The eternal God is your refuge, and underneath are the everlasting arms… Deuteronomy 33:27a NIV

Let Go – encouragement when #FollowingGod is hard from @RhondaDragomir on @AriseDailyDevo (Click to Tweet)

About the author: An avid reader and writer, Rhonda Dragomir lives in the heart of idyllic horse country in central Kentucky. Her degree in Social Work from Asbury University prepared her for more than forty years of ministry as a pastor’s wife.

Rhonda writes both fiction and nonfiction, and she was named 2019 Writer of the Year by Serious Writer, Inc. Learn more about Rhonda on her website:

Join the conversation: Can you remember a time when you fell into the arms of God?


Aging and Sickness: How Can You Have Hope?

by Lee Ann Mancini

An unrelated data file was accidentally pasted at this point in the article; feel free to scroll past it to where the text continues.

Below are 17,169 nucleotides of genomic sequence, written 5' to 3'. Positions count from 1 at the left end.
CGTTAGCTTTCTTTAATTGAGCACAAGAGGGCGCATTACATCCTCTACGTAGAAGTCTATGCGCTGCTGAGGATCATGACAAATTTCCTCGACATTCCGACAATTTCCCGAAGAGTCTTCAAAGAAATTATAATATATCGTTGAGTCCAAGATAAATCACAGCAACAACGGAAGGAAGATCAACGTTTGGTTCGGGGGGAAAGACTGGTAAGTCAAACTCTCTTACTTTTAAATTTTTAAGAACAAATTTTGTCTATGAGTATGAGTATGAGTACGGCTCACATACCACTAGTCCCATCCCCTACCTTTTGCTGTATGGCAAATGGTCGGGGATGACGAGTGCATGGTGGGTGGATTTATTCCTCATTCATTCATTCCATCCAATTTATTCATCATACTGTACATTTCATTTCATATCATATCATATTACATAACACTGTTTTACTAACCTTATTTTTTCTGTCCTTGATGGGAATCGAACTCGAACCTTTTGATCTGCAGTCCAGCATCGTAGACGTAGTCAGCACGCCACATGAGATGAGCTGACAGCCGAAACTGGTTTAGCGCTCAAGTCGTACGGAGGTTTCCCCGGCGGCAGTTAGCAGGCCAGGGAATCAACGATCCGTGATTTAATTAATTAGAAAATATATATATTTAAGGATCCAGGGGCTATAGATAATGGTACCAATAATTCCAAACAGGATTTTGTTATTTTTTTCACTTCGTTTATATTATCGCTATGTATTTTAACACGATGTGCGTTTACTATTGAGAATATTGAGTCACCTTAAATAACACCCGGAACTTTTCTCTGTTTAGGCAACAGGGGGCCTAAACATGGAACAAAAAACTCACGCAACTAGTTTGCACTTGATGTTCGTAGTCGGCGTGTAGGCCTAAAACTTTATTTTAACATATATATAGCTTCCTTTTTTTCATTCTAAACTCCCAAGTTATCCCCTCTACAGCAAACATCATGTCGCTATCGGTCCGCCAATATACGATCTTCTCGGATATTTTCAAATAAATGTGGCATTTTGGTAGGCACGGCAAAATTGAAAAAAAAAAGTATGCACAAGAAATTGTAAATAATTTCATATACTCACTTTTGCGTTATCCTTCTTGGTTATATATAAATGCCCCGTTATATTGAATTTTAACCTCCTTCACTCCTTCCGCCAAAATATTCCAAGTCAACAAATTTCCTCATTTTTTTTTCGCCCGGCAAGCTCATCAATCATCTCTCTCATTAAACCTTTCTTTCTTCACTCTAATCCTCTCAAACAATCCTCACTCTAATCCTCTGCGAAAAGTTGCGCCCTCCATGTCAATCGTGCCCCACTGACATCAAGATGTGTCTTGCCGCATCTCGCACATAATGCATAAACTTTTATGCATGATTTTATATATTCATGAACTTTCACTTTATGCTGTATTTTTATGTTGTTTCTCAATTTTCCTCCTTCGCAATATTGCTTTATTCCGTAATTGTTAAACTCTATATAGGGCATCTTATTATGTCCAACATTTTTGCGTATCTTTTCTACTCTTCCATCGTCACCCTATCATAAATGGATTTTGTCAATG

Beloved, now we are children of God, and it has not appeared as yet what we will be. We know that when He appears, we will be like Him, because we will see Him just as He is.  1 John 3:2 NASB

Does the news scare you? It frequently scares me—especially what I read on the Corona virus pandemic or many other serious illnesses like cancer, diabetes, Alzheimer’s, etc.

In 2021, I will turn 62. While I can no longer be considered young, neither will I be considered that old. After all, isn’t 60 the new 50? But if I can be completely honest, there are many ways in which I am beginning to feel my age. For one, I am starting to experience slight hearing loss along with other typical aches and pains. Sometimes I suffer from insomnia, waking up at 3:00 AM on the dot. Finally, I do not have the strength or endurance that I used to. Not to mention how hard it has become to lose weight!